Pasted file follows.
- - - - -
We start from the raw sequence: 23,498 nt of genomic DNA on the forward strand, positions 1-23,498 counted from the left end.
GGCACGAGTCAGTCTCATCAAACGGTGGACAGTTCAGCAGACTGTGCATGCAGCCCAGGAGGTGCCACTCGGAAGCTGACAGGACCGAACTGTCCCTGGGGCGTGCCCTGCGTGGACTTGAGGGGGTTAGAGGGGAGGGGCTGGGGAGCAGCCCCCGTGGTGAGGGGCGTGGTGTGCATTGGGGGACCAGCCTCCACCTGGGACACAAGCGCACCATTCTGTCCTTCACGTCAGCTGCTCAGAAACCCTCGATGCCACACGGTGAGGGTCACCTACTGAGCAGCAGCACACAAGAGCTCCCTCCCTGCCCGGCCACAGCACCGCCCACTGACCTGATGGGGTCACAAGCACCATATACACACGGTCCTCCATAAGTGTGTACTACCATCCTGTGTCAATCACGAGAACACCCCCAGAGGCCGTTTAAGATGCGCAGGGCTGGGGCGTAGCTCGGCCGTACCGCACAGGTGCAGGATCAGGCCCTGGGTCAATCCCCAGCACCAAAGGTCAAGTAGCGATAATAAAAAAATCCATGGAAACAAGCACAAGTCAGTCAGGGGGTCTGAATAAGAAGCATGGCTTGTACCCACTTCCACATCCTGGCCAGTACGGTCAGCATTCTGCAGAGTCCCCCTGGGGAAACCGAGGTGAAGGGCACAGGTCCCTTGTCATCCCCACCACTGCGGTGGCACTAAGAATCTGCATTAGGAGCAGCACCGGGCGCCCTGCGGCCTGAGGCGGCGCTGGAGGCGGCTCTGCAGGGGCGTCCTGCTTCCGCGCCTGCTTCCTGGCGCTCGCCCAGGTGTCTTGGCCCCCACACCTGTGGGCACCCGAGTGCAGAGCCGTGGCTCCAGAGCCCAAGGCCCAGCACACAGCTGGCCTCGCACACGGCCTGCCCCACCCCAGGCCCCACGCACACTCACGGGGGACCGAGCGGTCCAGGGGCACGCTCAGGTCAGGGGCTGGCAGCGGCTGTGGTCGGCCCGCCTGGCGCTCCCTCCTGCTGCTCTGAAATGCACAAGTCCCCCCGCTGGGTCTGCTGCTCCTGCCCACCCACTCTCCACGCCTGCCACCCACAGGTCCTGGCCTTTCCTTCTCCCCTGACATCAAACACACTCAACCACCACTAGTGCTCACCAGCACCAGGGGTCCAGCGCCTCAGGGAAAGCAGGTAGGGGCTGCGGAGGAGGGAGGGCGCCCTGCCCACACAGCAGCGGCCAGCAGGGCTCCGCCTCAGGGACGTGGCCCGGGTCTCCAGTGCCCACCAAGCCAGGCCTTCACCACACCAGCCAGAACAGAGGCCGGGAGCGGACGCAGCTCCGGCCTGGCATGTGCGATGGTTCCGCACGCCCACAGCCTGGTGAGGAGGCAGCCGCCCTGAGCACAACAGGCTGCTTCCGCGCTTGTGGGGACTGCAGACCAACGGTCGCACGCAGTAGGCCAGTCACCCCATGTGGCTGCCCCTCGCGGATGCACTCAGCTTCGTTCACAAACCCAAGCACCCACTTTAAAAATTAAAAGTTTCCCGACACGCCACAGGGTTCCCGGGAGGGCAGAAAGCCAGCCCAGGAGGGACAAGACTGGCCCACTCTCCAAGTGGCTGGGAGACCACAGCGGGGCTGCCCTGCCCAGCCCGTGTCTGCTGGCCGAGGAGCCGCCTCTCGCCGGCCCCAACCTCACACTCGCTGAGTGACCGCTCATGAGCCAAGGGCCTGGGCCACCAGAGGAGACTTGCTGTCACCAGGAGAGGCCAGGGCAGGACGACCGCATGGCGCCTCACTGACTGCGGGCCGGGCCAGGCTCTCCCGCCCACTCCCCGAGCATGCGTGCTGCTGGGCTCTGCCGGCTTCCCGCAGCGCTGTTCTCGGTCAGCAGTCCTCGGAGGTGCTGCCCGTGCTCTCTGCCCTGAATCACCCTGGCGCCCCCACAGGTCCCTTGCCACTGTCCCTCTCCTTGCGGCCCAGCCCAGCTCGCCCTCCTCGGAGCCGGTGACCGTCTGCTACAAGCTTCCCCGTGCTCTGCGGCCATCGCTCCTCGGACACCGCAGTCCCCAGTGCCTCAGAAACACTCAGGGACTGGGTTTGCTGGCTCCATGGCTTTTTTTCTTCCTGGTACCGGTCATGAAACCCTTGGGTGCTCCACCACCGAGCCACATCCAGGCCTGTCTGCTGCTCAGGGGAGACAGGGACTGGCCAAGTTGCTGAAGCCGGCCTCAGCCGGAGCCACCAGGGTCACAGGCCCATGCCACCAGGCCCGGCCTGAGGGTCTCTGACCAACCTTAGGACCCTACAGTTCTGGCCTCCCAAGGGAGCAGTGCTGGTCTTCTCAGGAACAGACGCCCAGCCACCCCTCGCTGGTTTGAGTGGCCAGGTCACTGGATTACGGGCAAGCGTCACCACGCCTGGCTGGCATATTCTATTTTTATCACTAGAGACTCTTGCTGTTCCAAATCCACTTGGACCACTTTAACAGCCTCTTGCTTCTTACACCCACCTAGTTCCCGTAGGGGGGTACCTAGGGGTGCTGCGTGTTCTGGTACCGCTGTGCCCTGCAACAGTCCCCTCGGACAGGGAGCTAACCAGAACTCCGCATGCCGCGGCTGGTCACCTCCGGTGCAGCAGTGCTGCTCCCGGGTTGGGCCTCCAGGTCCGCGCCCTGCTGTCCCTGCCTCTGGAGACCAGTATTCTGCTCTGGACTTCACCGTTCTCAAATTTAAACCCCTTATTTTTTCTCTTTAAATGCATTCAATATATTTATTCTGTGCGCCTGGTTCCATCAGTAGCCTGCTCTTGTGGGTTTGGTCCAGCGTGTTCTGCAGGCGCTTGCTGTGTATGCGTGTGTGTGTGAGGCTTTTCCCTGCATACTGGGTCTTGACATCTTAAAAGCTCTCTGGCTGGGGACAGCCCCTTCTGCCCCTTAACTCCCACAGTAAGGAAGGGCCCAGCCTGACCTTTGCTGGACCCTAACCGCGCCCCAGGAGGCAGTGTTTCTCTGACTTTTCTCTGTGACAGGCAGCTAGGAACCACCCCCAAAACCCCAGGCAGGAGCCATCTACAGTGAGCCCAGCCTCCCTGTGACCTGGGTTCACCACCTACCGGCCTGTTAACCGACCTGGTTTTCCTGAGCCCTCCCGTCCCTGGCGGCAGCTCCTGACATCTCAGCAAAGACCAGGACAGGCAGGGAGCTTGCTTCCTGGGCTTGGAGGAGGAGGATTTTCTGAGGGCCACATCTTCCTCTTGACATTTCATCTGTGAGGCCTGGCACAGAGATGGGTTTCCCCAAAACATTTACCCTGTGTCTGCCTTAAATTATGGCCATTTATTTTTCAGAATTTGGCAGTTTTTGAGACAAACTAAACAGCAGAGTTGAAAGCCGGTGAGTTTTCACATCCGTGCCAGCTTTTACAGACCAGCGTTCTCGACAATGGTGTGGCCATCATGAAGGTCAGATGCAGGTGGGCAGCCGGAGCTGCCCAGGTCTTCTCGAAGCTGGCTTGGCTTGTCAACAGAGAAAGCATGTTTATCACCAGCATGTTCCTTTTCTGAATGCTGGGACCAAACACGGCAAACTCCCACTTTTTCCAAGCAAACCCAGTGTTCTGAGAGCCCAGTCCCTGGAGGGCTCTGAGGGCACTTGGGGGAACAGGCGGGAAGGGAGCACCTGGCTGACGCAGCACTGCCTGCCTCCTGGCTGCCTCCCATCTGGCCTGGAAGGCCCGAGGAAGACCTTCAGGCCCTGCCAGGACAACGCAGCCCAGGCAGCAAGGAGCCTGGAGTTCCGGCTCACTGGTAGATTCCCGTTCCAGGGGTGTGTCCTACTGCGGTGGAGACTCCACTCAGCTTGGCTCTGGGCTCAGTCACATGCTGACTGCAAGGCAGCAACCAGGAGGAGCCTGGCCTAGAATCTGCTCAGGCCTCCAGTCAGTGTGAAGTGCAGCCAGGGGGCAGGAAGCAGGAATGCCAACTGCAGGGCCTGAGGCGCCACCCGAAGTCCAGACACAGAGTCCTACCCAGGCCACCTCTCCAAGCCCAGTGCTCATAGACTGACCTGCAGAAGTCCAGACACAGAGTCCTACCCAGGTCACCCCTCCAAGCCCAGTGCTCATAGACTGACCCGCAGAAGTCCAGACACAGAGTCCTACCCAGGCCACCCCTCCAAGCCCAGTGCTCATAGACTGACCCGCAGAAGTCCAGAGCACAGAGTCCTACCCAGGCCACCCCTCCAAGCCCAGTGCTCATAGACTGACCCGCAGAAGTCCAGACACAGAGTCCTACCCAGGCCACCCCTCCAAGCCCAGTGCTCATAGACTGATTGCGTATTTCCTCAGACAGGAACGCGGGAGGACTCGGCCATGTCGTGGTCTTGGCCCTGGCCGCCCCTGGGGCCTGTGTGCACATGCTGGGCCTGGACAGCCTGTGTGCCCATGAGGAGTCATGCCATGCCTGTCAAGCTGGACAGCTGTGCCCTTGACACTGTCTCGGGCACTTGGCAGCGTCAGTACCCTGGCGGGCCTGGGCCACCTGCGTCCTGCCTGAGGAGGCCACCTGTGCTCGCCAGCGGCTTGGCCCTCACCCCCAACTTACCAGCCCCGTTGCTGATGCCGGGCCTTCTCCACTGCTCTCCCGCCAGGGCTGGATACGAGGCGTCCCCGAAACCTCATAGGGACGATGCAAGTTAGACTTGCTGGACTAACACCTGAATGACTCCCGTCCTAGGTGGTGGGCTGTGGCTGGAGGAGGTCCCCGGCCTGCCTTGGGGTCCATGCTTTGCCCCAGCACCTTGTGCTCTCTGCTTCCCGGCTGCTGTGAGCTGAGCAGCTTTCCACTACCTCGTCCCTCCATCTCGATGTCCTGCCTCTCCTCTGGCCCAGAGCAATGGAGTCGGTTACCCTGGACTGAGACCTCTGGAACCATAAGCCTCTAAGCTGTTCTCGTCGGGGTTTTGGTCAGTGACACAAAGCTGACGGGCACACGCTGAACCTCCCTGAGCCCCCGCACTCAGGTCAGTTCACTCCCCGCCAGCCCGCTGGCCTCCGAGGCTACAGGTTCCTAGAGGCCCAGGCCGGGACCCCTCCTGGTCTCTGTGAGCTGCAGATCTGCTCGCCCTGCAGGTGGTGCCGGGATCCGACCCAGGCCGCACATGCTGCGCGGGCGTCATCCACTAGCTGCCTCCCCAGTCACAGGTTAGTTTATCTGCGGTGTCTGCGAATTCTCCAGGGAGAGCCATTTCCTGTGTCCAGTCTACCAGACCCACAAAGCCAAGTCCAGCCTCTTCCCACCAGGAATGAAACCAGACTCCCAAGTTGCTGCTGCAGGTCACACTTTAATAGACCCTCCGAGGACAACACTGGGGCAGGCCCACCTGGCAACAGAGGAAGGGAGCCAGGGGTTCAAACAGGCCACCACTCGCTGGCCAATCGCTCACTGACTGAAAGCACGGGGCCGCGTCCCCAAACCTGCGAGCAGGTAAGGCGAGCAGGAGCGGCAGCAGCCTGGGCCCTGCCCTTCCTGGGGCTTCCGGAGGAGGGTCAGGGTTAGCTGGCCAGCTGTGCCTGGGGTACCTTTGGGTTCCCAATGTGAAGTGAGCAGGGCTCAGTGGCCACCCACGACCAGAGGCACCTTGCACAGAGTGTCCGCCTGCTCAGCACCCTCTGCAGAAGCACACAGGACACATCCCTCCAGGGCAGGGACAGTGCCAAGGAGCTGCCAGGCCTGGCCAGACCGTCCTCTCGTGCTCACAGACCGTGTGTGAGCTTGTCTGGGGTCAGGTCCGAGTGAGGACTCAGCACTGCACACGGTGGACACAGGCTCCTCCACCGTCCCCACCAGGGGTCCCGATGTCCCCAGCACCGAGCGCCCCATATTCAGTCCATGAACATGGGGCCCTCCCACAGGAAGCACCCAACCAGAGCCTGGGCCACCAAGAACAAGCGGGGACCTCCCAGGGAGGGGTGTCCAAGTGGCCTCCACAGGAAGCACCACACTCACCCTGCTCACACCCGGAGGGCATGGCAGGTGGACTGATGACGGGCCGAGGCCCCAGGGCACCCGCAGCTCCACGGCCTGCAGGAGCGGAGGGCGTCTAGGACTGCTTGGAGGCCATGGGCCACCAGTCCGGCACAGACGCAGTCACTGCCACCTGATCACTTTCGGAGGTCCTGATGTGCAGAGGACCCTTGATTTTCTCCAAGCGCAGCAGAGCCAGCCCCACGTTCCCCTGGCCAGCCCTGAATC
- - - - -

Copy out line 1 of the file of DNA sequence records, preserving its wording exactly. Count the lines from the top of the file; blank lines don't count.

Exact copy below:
We start from the raw sequence: 23,498 nt of genomic DNA on the forward strand, positions 1-23,498 counted from the left end.